Intellectual Property and World Cup Qatar 2022

There are only four days until the opening game of World Cup Qatar 2022. Notwithstanding the controversy surrounding the decision for the tournament to be held in Qatar and the many human rights abuses reported in relation to the construction of sporting infrastructure (See previous PILA Bulletin article #PayUpFIFA: The real cost of the World Cup Qatar 2022), FIFA has projected that audience numbers will be in the region of 5 billion viewers, well over half of the entire population of the globe.

Against the backdrop of the world’s largest single sporting event many legal issues are anticipated, specifically around marketing and intellectual property as the business of sport sponsorship means big business.

The World Cup brand comprises numerous IP assets to include the Qatar 2022 name, the World Cup trophy, official emblems as well as event mascots. As with previous host nations for events such as the Olympic Games and other major global sporting tournaments, Qatar has passed bespoke legislation to regulate and govern the intellectual property rights of FIFA and its commercial partners. The law recognises FIFA’s world cup trade-marks as well-known and protected in Qatar regardless of whether they are registered there. Aside from trade-marks, design and copyright may subsist in a number of works such as the slogans, logos, kits and broadcasts in various countries.

FIFA has a dedicated section on its website profiling its rights, including registered and unregistered trade-marks, designs and copyrights. This ‘Brand Protection’ portal includes a number of key documents and details of what is and is not deemed acceptable regarding the use of names and images associated with the tournament.

There are a number of official FIFA sponsor partners, including Coca-Cola, Wanda, Adidas, KIA, Qatar Airways, Qatar Energy and VISA. These companies have made significant financial investments in order to gain the exposure and goodwill that is associated with this major sporting event and, in return expect certain levels of protection and enforcement from FIFA. FIFA includes terms and conditions and guidelines to protect the investment and grants exclusive rights to their commercial partners and other licensees of the tournament. These exclusive rights include monitoring and action plans on counterfeit merchandise, ambush marketing campaigns and social media activity. The rights are actively enforced to prevent misuse and to protect the prestige and commercial value of the partnership.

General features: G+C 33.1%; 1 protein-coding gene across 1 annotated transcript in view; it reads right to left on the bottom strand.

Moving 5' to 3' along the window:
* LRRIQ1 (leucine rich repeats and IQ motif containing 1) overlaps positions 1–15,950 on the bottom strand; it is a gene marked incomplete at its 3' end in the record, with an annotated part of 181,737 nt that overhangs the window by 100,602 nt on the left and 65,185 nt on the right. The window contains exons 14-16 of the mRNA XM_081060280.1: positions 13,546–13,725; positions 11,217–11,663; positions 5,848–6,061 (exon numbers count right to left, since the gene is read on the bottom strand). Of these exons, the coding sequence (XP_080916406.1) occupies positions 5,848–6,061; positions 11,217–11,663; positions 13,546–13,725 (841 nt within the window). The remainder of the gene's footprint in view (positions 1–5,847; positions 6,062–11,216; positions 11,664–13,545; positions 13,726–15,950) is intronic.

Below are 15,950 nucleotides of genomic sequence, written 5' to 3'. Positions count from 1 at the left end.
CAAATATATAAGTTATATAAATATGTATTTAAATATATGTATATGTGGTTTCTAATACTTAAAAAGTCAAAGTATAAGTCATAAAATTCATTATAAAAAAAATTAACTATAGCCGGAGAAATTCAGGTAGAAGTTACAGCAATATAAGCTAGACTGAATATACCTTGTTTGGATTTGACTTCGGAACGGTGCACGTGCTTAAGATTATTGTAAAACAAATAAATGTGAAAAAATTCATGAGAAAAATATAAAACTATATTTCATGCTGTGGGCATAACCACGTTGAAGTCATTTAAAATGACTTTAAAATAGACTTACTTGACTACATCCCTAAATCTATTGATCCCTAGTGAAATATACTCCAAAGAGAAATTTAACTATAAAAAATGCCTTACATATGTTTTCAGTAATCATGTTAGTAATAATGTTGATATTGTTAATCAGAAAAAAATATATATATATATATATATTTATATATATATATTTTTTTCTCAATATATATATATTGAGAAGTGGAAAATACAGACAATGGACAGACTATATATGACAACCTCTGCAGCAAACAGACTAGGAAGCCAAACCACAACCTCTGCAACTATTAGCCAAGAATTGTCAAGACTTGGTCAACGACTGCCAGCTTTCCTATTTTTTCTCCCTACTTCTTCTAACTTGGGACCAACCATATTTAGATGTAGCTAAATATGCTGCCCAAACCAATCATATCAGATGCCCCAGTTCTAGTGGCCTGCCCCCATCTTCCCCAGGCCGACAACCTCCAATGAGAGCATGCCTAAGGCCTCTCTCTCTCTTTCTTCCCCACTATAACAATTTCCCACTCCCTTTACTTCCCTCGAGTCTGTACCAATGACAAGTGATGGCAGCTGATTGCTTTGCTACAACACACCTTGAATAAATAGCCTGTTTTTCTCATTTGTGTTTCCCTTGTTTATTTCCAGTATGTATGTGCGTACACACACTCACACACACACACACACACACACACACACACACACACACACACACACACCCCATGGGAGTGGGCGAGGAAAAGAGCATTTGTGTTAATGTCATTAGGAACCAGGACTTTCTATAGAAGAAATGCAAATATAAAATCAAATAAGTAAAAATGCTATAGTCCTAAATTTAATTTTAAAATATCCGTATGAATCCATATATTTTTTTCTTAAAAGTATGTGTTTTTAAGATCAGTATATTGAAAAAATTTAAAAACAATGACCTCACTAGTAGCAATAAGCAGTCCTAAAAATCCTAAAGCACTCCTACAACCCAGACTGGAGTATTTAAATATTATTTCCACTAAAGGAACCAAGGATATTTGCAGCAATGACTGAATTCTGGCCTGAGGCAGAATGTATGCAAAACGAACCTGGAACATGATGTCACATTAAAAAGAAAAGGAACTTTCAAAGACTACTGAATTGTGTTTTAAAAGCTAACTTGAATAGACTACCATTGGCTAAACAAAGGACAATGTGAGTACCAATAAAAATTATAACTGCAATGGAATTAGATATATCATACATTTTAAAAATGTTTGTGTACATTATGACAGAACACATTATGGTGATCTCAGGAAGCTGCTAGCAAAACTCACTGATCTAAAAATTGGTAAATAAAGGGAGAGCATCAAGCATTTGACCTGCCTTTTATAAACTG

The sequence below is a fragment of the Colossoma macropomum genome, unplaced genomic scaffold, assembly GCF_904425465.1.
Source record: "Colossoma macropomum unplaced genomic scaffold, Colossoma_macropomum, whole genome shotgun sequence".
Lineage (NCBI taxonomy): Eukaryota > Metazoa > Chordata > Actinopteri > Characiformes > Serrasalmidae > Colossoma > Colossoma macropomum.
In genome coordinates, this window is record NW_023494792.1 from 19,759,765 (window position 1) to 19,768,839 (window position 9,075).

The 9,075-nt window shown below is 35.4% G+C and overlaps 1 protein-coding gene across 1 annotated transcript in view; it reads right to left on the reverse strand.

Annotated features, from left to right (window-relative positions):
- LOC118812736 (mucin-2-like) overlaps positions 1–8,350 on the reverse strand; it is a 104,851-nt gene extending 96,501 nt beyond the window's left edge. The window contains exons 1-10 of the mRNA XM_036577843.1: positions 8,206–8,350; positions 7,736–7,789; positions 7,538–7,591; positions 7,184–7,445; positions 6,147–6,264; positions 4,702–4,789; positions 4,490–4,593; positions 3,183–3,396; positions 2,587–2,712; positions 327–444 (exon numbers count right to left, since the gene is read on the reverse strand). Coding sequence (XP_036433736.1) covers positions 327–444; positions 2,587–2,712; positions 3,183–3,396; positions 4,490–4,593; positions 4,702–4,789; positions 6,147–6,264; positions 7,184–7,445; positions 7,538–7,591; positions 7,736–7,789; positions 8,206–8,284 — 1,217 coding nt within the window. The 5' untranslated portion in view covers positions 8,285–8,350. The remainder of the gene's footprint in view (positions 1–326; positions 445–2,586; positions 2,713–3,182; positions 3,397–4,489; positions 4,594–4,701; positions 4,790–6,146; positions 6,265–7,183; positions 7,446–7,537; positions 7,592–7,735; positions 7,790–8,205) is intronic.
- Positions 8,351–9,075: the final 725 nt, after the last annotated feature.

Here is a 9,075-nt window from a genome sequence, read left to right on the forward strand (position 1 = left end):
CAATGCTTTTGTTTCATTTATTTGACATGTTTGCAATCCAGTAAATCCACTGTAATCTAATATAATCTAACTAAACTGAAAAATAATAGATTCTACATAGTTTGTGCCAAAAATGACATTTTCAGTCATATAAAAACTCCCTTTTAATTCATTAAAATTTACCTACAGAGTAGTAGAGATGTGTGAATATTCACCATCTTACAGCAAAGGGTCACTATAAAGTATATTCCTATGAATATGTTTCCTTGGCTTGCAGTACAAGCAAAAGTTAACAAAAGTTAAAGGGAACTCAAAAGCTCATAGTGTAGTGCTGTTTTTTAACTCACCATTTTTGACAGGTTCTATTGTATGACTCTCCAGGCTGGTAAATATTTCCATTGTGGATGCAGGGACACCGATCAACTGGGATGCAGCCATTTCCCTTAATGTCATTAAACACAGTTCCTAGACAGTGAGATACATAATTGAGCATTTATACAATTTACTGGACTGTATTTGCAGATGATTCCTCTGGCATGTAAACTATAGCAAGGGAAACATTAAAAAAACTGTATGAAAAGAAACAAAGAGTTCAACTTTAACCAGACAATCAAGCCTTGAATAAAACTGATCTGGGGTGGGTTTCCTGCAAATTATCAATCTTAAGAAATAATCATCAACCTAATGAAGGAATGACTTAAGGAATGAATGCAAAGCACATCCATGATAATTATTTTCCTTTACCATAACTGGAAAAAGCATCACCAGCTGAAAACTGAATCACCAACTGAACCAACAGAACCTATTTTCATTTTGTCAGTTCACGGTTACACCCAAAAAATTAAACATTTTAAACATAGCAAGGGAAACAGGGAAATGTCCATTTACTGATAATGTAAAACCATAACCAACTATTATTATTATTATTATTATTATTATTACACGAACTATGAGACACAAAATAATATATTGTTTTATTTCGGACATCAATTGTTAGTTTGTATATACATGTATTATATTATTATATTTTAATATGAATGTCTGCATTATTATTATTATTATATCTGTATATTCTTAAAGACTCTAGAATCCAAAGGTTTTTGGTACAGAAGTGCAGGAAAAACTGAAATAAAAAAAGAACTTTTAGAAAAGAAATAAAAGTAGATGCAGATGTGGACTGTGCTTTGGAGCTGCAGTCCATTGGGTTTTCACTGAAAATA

Ambush marketing is an intentional effort by a non-sponsor of an event to create the impression of being an official sponsor, without authorisation and without the financial outlay of sponsorship fees. Such campaigns can confuse the public and take advantage of the media interest in an event to obtain exposure for their own products.

This form of marketing first became mainstream during the 2010 FIFA World Cup with Bavaria disguising Dutch models as Danish fans and revealing promotional attire once the match had commenced. However these tactics have long been employed for example during the 1984 Summer Olympic in Los Angeles and the 1988 Summer Olympics in Seoul where American Express and VISA led a number of ‘credit card wars’.

At the Russian World Cup in 2018, there were a number of campaigns highlighting Russia’s stance on LGBTQI+ rights by donating £10,000 to charity for each Russian goal scored. In light of major human rights concerns surrounding Qatar’s stance on LGBTQI+ and other human rights, it is possible that there will be more of these types of ambush campaigns during the event.

Numerous businesses seek to promote or advertise their brands without falling foul of ambush marketing, although it can be a fine line. A key issue for FIFA is that legal action itself can make the news and with social media, can result in significant publicity over and above what the brand would have originally envisaged. In the court of public opinion, the public can cast judgment before any formal legal proceedings have reached their conclusion. It remains to be seen whether the legacy of the World Cup 2022 will comprise a string of human rights abuses and vocal discrimination or whether, intellectual property issues aside the court of public opinion will be swung by the bright lights of big commercial brands.



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